Two years after the FBI raided Sunset Mesa Funeral Directors and Donor Services Inc. in Montrose, federal indictments have been handed down accusing owner Megan Hess and her mother, Shirley Koch, of mail fraud and illegally shipping diseased body parts against Department of Transportation requirements regarding hazardous materials.
Hess and Koch were taken into custody Tuesday morning and appeared at U.S. District Court in Grand Junction for initial advisement.
The indictment accuses the women of taking money for cremation services that were not performed, and of selling body parts without permission or, in cases where families agreed to donations, selling the remains of the deceased beyond what the families had authorized. The USAO alleged the women also gave family members cremains that were not those of the deceased.
Hess and Koch also allegedly shipped bodies and body parts that tested positive for, or which belonged to, people who had died from infectious diseases, after certifying to buyers the remains were disease-free. These shipments were made via mail or commercial flights, in violation of federal regulations for transport of hazardous materials.
If convicted of mail fraud, each of the six counts could bring the women 20 years in prison. If convicted of transporting hazardous materials, the penalty is five years in prison for each of the three counts and each defendant also faces fines of up to $250,000 per count.
“The defendants not only committed blatant fraud on many, many victims, but they betrayed a fundamental trust during one of the worst times in a person’s life – having to make arrangements for a deceased loved one,” said U.S. Attorney Jason Dunn, in an announcement issued in lieu of an in-person press conference that was cancelled over COVID-19 precautions. A telephone press conference was underway at 3 p.m.
“It is hard to imagine the pain and worry of those who used Sunset Mesa and not knowing what happened to their loved ones’ remains.”
The FBI came to town in February 2018 and conducted searches of the Merchant Drive funeral home and Donor Services Inc., through which Hess obtained human tissue for purported donations. Although the FBI kept the details of its investigation under wraps until today’s indictment, affected family members reported having received substances other than cremains, such as concrete mix; the wrong cremains, as demonstrated by items found in the ashes that were not associated with the deceased and, based on what the FBI told them, that their loved ones’ bodies or body parts were sold without their knowledge.
Hess denies the allegations. The U.S. Attorney’s Office reminds the public she and Koch are innocent until proven guilty.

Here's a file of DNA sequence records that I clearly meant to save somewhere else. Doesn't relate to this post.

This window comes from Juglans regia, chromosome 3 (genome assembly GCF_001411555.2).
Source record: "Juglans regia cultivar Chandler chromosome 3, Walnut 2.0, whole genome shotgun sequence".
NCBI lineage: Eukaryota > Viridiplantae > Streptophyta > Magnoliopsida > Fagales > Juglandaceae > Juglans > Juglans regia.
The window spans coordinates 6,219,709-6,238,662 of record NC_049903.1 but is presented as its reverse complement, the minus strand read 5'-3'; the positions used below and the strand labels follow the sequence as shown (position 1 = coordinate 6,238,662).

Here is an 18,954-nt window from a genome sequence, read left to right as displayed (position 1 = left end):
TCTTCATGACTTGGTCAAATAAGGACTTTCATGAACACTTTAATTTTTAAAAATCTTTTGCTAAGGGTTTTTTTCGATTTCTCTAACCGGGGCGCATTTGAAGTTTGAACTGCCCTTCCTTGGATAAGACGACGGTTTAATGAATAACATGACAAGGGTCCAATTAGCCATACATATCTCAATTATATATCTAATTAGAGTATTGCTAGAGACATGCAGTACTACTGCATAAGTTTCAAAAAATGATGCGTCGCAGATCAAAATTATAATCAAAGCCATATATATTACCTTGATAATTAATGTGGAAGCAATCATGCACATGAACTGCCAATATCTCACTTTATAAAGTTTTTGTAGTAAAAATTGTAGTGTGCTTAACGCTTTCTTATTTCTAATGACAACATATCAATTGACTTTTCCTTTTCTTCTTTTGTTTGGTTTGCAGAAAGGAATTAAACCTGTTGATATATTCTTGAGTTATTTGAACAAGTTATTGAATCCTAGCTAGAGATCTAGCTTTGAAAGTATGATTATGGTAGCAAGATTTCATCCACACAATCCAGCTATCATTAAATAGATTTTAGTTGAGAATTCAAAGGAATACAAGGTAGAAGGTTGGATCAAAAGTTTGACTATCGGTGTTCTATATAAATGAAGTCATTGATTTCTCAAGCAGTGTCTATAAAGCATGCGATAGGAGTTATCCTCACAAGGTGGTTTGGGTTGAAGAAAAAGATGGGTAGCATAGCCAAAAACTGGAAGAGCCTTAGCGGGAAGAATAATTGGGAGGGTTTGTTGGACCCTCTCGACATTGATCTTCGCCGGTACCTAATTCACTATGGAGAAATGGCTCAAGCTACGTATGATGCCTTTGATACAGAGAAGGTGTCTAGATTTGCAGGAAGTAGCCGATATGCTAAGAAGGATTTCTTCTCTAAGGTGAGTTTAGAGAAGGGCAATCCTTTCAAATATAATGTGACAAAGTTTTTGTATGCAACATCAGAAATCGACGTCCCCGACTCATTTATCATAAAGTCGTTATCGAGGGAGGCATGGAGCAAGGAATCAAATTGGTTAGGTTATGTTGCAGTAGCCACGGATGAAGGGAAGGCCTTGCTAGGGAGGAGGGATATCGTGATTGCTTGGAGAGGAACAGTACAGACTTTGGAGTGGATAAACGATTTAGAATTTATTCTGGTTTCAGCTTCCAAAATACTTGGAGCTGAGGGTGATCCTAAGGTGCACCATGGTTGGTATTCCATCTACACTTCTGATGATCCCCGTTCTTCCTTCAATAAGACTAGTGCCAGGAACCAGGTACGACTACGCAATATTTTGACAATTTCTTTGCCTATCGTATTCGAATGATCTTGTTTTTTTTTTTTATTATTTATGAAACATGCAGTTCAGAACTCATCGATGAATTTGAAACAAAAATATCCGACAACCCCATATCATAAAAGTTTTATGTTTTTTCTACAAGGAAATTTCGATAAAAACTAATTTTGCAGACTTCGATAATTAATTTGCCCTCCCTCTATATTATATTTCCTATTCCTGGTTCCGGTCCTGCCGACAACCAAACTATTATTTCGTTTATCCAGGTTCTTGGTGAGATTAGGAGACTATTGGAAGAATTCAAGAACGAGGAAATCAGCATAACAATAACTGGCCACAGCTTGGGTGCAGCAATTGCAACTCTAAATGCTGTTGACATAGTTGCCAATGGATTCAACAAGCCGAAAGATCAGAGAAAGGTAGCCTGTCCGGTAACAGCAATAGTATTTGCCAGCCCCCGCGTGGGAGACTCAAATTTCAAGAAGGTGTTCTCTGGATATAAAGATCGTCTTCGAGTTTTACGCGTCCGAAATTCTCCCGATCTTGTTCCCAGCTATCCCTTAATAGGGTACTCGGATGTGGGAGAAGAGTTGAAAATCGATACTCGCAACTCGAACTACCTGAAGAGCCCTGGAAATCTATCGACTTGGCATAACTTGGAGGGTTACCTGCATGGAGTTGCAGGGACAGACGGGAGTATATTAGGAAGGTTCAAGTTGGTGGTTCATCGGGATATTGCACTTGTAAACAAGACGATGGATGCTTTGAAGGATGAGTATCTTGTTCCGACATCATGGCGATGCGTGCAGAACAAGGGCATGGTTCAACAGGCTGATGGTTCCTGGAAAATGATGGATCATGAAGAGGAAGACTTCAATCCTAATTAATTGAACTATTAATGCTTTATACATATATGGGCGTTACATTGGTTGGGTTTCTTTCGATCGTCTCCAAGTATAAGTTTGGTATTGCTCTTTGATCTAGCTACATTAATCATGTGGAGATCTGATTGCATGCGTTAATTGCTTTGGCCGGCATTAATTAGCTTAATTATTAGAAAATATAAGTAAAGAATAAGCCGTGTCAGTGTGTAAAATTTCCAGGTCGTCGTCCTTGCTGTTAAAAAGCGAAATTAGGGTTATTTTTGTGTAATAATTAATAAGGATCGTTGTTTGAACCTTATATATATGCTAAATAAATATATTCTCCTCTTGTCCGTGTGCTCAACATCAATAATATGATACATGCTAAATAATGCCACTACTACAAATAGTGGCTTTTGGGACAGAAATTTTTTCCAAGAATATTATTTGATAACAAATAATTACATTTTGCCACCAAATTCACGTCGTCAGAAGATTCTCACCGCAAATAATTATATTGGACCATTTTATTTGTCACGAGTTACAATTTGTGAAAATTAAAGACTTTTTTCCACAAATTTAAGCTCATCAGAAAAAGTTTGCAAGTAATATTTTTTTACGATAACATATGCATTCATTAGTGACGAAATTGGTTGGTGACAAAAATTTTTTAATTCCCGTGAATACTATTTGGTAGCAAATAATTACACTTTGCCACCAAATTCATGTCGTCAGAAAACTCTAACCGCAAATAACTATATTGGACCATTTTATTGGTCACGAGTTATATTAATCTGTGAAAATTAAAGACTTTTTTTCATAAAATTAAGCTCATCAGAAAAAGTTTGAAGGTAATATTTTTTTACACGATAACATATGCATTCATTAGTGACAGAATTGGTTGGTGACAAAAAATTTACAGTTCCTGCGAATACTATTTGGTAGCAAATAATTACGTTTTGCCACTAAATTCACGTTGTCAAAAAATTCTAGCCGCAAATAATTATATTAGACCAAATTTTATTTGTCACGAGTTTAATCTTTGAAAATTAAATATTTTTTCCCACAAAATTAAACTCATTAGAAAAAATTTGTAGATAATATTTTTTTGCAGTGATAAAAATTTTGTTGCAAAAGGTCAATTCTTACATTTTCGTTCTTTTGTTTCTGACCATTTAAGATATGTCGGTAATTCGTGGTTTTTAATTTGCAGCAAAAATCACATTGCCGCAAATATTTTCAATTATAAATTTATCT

The case spawned at least six civil suits, two of which secured orders of default. The others are ongoing.
The USAO said the investigation was complex and involved a detailed forensic review of evidence. The USAO intends to later conduct a victim-only meeting to provide additional information and answer victim questions.
The news was met with relief by affected family members. “I’m happy,” said Montrose resident Chris Kraschuk, one of dozens of people suing Sunset Mesa over its alleged handling of his parents’ remains. “It took a long time, but I guess good things take a long time.”
Debra Schum, who said Sunset Mesa sold her friend’s body without permission, also welcomed the news. “It’s been so long that I almost don’t believe it’s real. I am greatly relieved, finally. Finally,” she said.
“I also want to recognize the hard work of the men and women of the FBI who conducted this investigation. This was an extremely complex case and would not have resulted in charges absent their dogged work,” said Dunn.
“Let today’s actions serve notice to those who would commit such self-serving acts of callous greed, we will diligently and tirelessly work to bring you to justice,” said FBI Denver Assistant Special Agent in Charge Dameon Hutto.
“Today’s indictment stemming from the illegal transportation of hazardous materials is a clear signal that such illegal acts will not be tolerated,” said Lisa Glazzy, Acting Regional Special Agent-in-Charge, U.S. Department of Transportation Office of Inspector General (DOT-OIG). “Working with our law enforcement and prosecutorial colleagues, we will continue to protect the public’s safety from those who would seek to circumvent DOT-related laws and regulations.”
This case is being prosecuted by Chaffin from the U.S. Attorneys Grand Junction Office and Assistant U.S. Attorney Tim Neff in the Denver office.
This story will be updated with more information.